WNC AgOptions awards farmers who propose diversification projects that will help their businesses grow and succeed. The seed money offsets the risk of trying something new and gives farmers the chance to demonstrate new farming techniques and marketing tactics to the agricultural community. Applications are available at www.wncagoptions.org and at local Cooperative Extension Centers. Interested applicants should contact their local Extension Agents by October 12 to notify them that they intend to apply. The application postmark deadline is November 16.

Eligible farms are in: Avery, Buncombe, Cherokee, Clay, Graham, Haywood, Henderson, Jackson, Macon, Madison, McDowell, Mitchell, Polk, Swain, Transylvania, Watauga and Yancey counties as well as the Cherokee Indian Reservation. The WNC AgOptions steering committee strongly encourages eligible farmers who have never received grant funding to apply.

The administrator of WNC AgOptions is WNC Communities, a non-profit organization that has roots as far back as 1947 and hands in the development of such influential regional projects as the N.C. Arboretum, the WNC Agricultural Center, and, most recently, the WNC Regional Livestock Center. WNC Communities is dedicated to providing a unique forum for leaders in western North Carolina to carry out innovative programs to improve the quality of life for rural communities and to enhance the agriculture economy.

Members of the WNC AgOptions steering committee include: representatives from N.C. Cooperative Extension, N.C. Department of Agriculture & Consumer Services–Marketing Division, WNC Communities, Appalachian Sustainable Agricultural Project and other leaders in agribusiness. RAFI-USA's Tobacco Communities Reinvestment Fund manages a similar grant program for farmers in the Piedmont, Central and Coastal regions of North Carolina. For more information, see the following: WNC Agricultural Options: www.wncagoptions.org; N.C. Cooperative Extension Centers: www.ces.ncsu.edu; N.C. Tobacco Trust Fund Commission: www.tobaccotrustfund.org; WNC Communities: www.wnccommunities.org.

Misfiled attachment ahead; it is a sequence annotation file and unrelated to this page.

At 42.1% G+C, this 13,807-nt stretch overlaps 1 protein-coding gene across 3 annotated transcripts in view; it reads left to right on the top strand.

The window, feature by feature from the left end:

57th Watauga County Farm-City Banquet

The 57th annual Watauga County Farm City Banquet will be held on Thursday, November 8th, at 6:00 p.m. at the Boone United Methodist Church.
The theme for the 2012 Farm City Banquet is “Local Farms Feed Local Families” as we are celebrating our locally produced farm products and farmers, food entrepreneurs, and supporters of local farms. Also this year we welcome distinguished guest speaker Denise Cerreta, the founder of One World Everybody Eats Café’s, which helped provide vision for the local F.A.R.M. Café. Following a local food supper, we will recognize individuals for their contributions and support of our local agricultural economy. We will also have door prizes that will be given out at the end of the celebration.
Each year the public are asked to nominate outstanding people that YOU know have made a positive impact on youth, agriculture, and our community. A list of awards and application forms can be downloaded here, from the Watauga Extension website http://watauga.ces.ncsu.edu, our blog http://wataugaces.blogspot.com or picked up from the Extension office at 971 West King Street in Boone. Completed applications can be mailed or dropped off to the Extension Center or e-mailed to Kathy_Lee@ncsu.edu by Friday, October 19, 2012.